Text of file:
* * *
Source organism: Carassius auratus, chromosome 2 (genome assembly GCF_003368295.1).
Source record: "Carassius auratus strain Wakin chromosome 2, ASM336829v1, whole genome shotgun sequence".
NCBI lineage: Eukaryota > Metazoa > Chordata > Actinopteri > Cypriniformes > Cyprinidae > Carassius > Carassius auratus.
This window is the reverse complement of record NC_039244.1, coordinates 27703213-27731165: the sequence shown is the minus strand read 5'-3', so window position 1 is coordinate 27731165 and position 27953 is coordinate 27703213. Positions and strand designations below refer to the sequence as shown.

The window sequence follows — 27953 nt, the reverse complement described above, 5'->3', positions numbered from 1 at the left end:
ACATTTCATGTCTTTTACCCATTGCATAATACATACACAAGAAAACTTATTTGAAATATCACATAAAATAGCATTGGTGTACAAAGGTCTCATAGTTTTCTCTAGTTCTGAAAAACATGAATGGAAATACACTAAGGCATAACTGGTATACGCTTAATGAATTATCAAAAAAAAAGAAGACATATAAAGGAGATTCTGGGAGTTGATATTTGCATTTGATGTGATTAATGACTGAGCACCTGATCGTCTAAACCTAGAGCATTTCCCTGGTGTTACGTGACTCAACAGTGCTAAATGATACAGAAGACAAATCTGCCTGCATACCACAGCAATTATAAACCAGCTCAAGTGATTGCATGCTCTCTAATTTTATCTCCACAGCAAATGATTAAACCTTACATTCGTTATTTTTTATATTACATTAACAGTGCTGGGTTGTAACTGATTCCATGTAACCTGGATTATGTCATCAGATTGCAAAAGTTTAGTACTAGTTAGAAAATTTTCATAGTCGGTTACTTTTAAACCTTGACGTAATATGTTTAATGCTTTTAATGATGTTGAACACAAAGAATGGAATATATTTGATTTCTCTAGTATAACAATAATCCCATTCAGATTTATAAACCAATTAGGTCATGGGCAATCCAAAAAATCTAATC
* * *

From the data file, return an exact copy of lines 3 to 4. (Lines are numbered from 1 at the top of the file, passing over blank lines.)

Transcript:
NCBI lineage: Eukaryota > Metazoa > Chordata > Actinopteri > Cypriniformes > Cyprinidae > Carassius > Carassius auratus.
This window is the reverse complement of record NC_039244.1, coordinates 27703213-27731165: the sequence shown is the minus strand read 5'-3', so window position 1 is coordinate 27731165 and position 27953 is coordinate 27703213. Positions and strand designations below refer to the sequence as shown.